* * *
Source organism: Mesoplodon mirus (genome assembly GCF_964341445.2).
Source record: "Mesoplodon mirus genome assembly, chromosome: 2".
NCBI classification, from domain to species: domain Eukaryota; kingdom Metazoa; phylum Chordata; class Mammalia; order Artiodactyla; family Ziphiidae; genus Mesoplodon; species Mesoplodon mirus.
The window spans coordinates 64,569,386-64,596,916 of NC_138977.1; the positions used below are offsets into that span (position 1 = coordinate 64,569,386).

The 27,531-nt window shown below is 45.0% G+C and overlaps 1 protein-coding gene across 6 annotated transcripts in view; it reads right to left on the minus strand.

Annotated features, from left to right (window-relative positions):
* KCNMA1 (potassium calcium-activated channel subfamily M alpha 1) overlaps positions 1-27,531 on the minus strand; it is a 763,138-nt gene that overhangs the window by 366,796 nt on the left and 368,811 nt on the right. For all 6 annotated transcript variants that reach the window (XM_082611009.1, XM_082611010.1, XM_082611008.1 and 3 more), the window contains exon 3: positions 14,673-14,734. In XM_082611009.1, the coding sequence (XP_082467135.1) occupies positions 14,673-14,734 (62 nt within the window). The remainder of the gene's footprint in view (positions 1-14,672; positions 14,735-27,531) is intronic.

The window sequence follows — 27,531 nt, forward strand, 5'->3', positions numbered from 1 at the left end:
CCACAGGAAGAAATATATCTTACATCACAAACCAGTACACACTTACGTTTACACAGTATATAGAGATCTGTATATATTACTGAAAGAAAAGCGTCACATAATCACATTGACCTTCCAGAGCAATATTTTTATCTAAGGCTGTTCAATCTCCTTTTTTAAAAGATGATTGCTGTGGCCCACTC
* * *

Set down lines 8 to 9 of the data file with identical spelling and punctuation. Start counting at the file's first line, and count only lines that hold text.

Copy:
The window sequence follows — 27,531 nt, forward strand, 5'->3', positions numbered from 1 at the left end:
CCACAGGAAGAAATATATCTTACATCACAAACCAGTACACACTTACGTTTACACAGTATATAGAGATCTGTATATATTACTGAAAGAAAAGCGTCACATAATCACATTGACCTTCCAGAGCAATATTTTTATCTAAGGCTGTTCAATCTCCTTTTTTAAAAGATGATTGCTGTGGCCCACTC